Another move in the driver market that could have an equally significant impact on Ricciardo’s options is the signing of 2017 F2 champion Charles Leclerc to drive with Sauber, which has a new alignment with Ferrari-owned Alfa Romeo for 2018. At 20, Leclerc represents the future, and almost certainly signals the end of the career of 2007 world champion Kimi Raikkonen, who turns 39 in October and hasn’t won a race in five years. No Australian has ever driven for Ferrari in F1, and with Leclerc’s forthcoming debut season showing Ferrari envisages a finish line for Raikkonen’s high-speed superannuation tour, the door has likely been closed for the Aussie with the Italian heritage for the time being.

Which brings us to Mercedes. The Silver Arrows were left stunned when Rosberg won the 2016 title and promptly quit, bringing an end to a fractious three-year period where Mercedes’ dominance came against a backdrop of inter-team tension between the German and Hamilton. With its world champion electing to stay home, Mercedes moved quickly to prise Valtteri Bottas out of his Williams contract last season, a financial sweetener on Williams’ Mercedes-supplied engine bill allowing the Finn to wriggle free to become Rosberg’s replacement.

On the surface, Bottas’ debut season at the sport’s benchmark team was perfectly acceptable – three wins, third overall in the championship – but he took victory in just one of the final 11 Grands Prix as Hamilton turned a tense title fight into a rout by winning five of the first six races after F1’s summer break, rising to a level that Bottas (and the rest) simply couldn’t match. Given the car advantage Mercedes had over Ferrari, Bottas’ inability to oust Vettel from the runner-up spot in the championship was a cross on his 2017 report card, and a one-year contract extension for 2018 was a tepid endorsement from his team.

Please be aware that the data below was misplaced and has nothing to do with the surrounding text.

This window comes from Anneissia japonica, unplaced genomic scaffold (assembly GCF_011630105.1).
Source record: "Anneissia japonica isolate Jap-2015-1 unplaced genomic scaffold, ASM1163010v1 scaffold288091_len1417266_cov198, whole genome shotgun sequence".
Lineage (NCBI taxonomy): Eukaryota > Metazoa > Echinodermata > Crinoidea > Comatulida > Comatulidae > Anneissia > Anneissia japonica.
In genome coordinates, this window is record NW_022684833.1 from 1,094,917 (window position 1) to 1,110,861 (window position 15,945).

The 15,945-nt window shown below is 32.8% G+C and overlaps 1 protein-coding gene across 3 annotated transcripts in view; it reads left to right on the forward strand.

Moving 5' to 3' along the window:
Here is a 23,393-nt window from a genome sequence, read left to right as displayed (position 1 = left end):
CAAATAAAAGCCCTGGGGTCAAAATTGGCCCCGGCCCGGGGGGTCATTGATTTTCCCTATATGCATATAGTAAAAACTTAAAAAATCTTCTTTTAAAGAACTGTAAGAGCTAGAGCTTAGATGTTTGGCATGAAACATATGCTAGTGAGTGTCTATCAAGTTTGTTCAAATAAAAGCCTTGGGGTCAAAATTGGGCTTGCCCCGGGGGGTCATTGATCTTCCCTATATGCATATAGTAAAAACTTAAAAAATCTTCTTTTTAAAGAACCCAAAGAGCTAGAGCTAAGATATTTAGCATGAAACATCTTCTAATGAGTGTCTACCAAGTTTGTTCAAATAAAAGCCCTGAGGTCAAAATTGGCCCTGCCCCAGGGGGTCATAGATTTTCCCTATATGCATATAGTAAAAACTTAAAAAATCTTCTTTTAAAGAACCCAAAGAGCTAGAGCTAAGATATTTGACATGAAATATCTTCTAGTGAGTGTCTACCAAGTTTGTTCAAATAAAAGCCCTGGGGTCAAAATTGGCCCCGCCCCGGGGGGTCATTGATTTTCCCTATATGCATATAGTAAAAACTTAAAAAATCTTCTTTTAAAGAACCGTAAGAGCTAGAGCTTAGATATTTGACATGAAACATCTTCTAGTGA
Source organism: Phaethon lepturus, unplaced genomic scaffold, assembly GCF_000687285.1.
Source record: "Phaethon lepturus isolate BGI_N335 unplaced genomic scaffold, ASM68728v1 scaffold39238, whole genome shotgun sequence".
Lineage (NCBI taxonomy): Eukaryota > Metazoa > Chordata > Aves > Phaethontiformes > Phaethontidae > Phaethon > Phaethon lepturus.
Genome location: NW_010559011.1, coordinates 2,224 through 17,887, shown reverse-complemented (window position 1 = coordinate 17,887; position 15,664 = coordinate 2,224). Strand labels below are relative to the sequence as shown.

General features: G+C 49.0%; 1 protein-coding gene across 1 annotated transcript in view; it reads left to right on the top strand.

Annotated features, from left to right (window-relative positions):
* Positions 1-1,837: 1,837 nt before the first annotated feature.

Is the Finn, a junior rival of Ricciardo’s, really the long-term solution at Mercedes? Is Mercedes-backed youngster Esteban Ocon, about to start his second full-season with Force India, up to competing for a top-line team at this stage of his career? And, employing a longer lens, how long will Hamilton, now 33 and himself out of contract at the end of 2018, carry on? After Rosberg walked on a whim, Mercedes will be extra wary of safeguarding its future while looking to capitalise on the present.

All questions we don’t – and simply can’t – know answers to just yet. But what the sport does know is what Ricciardo brings. He’s arguably the most apolitical driver on the grid and, for someone who has become a media go-to for a soundbite, is a leader with deeds as much as words, a consistent presence with no agendas or so much of the bullshit that comes with F1. There’s no entourage, no (forget low) maintenance and a laser-like focus when the visor snaps shut. And then there’s his on-track body of work. For all of the hype about Verstappen, Ricciardo has finished ahead of the Dutchman in the world championship in both seasons they’ve been teammates, and he trounced four-time world champion Vettel when they were at Red Bull together in 2014. And in wheel-to-wheel combat? Ricciardo’s pass of three rivals in one corner in Azerbaijan last year – voted by the sport’s fans on social media as the best overtake of 2017 – was as unsurprising as it was breathtakingly audacious.

Early indications are that F1 2018 will be a familiar tale; Mercedes up front, with Red Bull and Ferrari squabbling for second-best status. Red Bull should be closer than it has been in recent years, but for all of the aerodynamic benefits of designing a slippery chassis, F1, since 2014, is an engine formula first and foremost. And of the options available, there’s only one you’d want.

In the 79 Grands Prix held in the past four years, Mercedes-powered cars have won 63 of them, and a subtle regulation tweak for 2018 will do little to raise hopes of stalling the silver stampede. Each driver now has just three new engines to complete the season in a calendar that has expanded to 21 Grands Prix. Given Ricciardo and Verstappen took multiple grid penalties last year for exceeding their pool of Renault power plants when more (four) could do less (20 races), it doesn’t bode well.

Vettel will keep Ferrari in the fight, but 2018 is likely to come down to Red Bull versus Mercedes as the clock ticks on Ricciardo’s future. Meaning he could be forgiven for applying the simple logic of “if you can’t beat ’em, join ’em” as he ponders his next move.